Wednesday, December 10, 2008

Raisin' Fish: Running Water

So, Saturday was a busy day on McAleer Creek. Because I am getting fish tomorrow, I had to get the whole incubator system clean and functioning in one day. This was not as hard as you might think. I have been doing this for 10 years now (this in #11) and I have had a certain amount of practice on all of these activities before.

So, first things first. Here is what the incubator looked like early Saturday morning.


The incubator is on the left; the clarifier is on the right. The piping on the right leads 500' up the creek to the inlet tube. Water flows in at the bottom of the clarifier and then out at the top. It goes into the bottom of the incubator and then out again at the top. Notice that there is no water flowing out of the outlet tube on the incubator. Both the incubator and clarifier have the crud of one season out in the weather goobering up their outsides. The insides are a bit murkier than that.

This is what the inside of the clarifier looked like before I began cleaning anything up. It is a mix of sand, silt and leaves (I had left the top off the clarifier and it is surrounded by trees.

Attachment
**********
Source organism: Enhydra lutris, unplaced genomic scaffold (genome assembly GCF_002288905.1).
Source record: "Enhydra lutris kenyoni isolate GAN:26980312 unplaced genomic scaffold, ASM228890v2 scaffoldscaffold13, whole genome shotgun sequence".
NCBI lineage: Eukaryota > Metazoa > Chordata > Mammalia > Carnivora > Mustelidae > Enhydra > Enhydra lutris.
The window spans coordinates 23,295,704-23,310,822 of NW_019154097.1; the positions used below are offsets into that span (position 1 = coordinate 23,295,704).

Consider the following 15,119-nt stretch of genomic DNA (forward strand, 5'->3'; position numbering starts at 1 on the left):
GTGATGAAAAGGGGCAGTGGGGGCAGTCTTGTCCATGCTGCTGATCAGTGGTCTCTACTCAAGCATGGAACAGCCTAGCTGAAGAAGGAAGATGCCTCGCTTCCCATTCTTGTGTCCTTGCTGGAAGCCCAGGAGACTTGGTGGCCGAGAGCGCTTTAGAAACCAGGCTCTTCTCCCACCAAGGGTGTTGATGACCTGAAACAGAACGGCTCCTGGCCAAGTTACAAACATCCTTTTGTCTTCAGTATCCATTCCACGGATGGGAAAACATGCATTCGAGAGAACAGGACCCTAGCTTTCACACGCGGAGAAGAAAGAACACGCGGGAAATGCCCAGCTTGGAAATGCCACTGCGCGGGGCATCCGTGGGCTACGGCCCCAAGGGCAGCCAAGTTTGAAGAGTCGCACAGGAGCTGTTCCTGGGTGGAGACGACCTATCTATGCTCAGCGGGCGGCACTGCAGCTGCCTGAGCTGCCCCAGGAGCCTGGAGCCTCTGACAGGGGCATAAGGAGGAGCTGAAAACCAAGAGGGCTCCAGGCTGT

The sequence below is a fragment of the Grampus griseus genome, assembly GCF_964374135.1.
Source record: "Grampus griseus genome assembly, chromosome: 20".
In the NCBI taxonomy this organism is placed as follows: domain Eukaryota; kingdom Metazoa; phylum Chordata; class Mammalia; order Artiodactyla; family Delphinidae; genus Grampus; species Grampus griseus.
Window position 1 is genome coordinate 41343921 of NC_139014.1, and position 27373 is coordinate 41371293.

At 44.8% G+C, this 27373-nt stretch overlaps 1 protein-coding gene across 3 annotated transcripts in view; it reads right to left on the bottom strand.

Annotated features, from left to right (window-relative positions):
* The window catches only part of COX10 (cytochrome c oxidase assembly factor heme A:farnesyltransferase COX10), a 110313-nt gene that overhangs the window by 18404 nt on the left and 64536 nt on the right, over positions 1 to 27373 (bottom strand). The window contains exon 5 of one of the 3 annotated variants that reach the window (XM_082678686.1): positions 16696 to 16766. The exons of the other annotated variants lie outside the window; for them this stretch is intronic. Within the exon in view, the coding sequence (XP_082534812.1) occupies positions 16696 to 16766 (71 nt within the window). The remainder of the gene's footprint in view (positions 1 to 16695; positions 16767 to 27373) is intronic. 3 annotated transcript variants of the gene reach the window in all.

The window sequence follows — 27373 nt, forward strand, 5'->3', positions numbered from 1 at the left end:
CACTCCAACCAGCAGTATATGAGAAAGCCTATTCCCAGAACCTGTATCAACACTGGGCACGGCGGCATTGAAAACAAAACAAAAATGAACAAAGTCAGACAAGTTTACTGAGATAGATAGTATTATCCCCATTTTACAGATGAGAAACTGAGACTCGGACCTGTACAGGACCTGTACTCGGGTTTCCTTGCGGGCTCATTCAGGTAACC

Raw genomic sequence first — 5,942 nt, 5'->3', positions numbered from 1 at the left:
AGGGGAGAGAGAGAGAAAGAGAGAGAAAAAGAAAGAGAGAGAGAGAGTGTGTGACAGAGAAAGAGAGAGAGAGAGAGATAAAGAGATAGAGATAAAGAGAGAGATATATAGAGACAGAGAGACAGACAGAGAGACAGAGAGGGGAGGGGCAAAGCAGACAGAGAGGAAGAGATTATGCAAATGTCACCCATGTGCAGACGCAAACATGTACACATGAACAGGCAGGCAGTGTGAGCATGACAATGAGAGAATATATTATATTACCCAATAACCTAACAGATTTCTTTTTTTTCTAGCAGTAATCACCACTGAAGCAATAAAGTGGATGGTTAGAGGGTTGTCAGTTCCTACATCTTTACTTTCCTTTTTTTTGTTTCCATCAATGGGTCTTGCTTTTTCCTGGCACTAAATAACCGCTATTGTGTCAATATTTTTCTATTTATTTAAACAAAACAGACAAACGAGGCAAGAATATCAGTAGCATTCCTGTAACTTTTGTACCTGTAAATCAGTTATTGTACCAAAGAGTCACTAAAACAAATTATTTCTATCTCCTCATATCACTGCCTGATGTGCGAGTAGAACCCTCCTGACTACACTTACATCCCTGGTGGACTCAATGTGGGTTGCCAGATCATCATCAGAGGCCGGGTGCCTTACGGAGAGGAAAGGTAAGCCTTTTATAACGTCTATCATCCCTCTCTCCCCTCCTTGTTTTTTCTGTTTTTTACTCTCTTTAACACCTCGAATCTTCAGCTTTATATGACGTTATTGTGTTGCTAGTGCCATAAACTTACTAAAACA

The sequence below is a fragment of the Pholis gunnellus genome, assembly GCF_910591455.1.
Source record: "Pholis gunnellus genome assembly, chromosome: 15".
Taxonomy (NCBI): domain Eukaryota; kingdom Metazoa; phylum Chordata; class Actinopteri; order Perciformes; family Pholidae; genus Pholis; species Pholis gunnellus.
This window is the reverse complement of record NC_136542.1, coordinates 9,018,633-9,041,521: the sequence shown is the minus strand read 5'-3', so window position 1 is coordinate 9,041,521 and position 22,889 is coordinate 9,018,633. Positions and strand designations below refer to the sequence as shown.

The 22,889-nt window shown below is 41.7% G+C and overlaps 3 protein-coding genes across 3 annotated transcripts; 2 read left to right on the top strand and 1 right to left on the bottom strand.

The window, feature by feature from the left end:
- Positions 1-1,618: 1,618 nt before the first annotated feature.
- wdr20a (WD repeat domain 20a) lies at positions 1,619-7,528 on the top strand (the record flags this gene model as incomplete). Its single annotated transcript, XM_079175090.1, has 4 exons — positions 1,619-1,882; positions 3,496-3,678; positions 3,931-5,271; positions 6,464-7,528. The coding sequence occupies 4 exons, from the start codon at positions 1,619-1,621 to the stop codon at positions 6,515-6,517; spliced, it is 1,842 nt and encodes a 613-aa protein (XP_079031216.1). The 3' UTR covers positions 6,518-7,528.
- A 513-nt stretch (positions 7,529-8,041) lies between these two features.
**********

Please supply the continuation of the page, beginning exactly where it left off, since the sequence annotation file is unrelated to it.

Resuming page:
First things first. Getting water flowing through the system will make everything else easier. As I said earlier, the inlet pipe is about 500' up creek from the incubator. It is a 6" diameter pipe with a bunch of holes drilled in it. During the course of the previous year, McAleer Creek had changed its flow pattern a bit, so the inlet pipe wasn't getting any water. The first thing I had to do was fix that. This is what the inlet pipe looked like before I began work.


I modified the creek bed as little as possible (there are all kinds of insects and other critters that live in the gravel/sand/rocks and I wanted to make as small a disturbance as possible), but still managed to get enough water flowing to cover most of the inlet tube. That took almost two hours.